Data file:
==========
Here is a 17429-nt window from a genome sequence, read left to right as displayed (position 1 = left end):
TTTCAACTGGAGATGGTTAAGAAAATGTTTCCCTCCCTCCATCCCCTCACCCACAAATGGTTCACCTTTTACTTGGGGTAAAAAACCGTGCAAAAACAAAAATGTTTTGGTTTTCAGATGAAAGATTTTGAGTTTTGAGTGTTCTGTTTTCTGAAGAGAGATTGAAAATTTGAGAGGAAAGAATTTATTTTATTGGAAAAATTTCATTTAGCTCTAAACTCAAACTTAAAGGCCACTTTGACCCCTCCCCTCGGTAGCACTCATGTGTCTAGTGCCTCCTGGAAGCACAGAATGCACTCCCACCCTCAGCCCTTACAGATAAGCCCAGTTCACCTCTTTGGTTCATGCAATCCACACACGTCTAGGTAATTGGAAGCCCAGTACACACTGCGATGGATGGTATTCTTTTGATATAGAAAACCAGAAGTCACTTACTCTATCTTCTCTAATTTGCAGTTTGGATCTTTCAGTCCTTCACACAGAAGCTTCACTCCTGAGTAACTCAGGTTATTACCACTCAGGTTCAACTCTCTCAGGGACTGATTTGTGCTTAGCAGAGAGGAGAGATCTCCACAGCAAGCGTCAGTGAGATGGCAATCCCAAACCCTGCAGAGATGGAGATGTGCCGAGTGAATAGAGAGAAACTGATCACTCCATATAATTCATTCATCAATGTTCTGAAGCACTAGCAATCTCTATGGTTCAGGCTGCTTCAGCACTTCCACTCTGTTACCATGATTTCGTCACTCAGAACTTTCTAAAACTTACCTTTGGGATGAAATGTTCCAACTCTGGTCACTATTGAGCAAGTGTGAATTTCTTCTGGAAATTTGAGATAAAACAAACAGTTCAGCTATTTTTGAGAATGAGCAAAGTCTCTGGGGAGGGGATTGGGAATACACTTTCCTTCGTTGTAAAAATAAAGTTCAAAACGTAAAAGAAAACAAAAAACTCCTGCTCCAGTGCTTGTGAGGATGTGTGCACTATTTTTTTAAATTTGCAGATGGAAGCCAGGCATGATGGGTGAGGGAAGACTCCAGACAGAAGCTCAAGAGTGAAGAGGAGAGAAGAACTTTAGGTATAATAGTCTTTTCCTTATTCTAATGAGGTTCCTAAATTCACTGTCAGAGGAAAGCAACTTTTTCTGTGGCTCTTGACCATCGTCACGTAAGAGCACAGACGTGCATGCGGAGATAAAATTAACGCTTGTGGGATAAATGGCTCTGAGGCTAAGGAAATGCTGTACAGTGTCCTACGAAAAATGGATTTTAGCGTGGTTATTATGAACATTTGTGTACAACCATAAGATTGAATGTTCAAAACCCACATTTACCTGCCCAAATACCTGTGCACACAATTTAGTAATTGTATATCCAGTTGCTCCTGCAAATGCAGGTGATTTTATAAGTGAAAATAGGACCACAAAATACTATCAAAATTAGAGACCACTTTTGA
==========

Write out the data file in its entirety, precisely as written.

Here is a 17429-nt window from a genome sequence, read left to right as displayed (position 1 = left end):
TTTCAACTGGAGATGGTTAAGAAAATGTTTCCCTCCCTCCATCCCCTCACCCACAAATGGTTCACCTTTTACTTGGGGTAAAAAACCGTGCAAAAACAAAAATGTTTTGGTTTTCAGATGAAAGATTTTGAGTTTTGAGTGTTCTGTTTTCTGAAGAGAGATTGAAAATTTGAGAGGAAAGAATTTATTTTATTGGAAAAATTTCATTTAGCTCTAAACTCAAACTTAAAGGCCACTTTGACCCCTCCCCTCGGTAGCACTCATGTGTCTAGTGCCTCCTGGAAGCACAGAATGCACTCCCACCCTCAGCCCTTACAGATAAGCCCAGTTCACCTCTTTGGTTCATGCAATCCACACACGTCTAGGTAATTGGAAGCCCAGTACACACTGCGATGGATGGTATTCTTTTGATATAGAAAACCAGAAGTCACTTACTCTATCTTCTCTAATTTGCAGTTTGGATCTTTCAGTCCTTCACACAGAAGCTTCACTCCTGAGTAACTCAGGTTATTACCACTCAGGTTCAACTCTCTCAGGGACTGATTTGTGCTTAGCAGAGAGGAGAGATCTCCACAGCAAGCGTCAGTGAGATGGCAATCCCAAACCCTGCAGAGATGGAGATGTGCCGAGTGAATAGAGAGAAACTGATCACTCCATATAATTCATTCATCAATGTTCTGAAGCACTAGCAATCTCTATGGTTCAGGCTGCTTCAGCACTTCCACTCTGTTACCATGATTTCGTCACTCAGAACTTTCTAAAACTTACCTTTGGGATGAAATGTTCCAACTCTGGTCACTATTGAGCAAGTGTGAATTTCTTCTGGAAATTTGAGATAAAACAAACAGTTCAGCTATTTTTGAGAATGAGCAAAGTCTCTGGGGAGGGGATTGGGAATACACTTTCCTTCGTTGTAAAAATAAAGTTCAAAACGTAAAAGAAAACAAAAAACTCCTGCTCCAGTGCTTGTGAGGATGTGTGCACTATTTTTTTAAATTTGCAGATGGAAGCCAGGCATGATGGGTGAGGGAAGACTCCAGACAGAAGCTCAAGAGTGAAGAGGAGAGAAGAACTTTAGGTATAATAGTCTTTTCCTTATTCTAATGAGGTTCCTAAATTCACTGTCAGAGGAAAGCAACTTTTTCTGTGGCTCTTGACCATCGTCACGTAAGAGCACAGACGTGCATGCGGAGATAAAATTAACGCTTGTGGGATAAATGGCTCTGAGGCTAAGGAAATGCTGTACAGTGTCCTACGAAAAATGGATTTTAGCGTGGTTATTATGAACATTTGTGTACAACCATAAGATTGAATGTTCAAAACCCACATTTACCTGCCCAAATACCTGTGCACACAATTTAGTAATTGTATATCCAGTTGCTCCTGCAAATGCAGGTGATTTTATAAGTGAAAATAGGACCACAAAATACTATCAAAATTAGAGACCACTTTTGA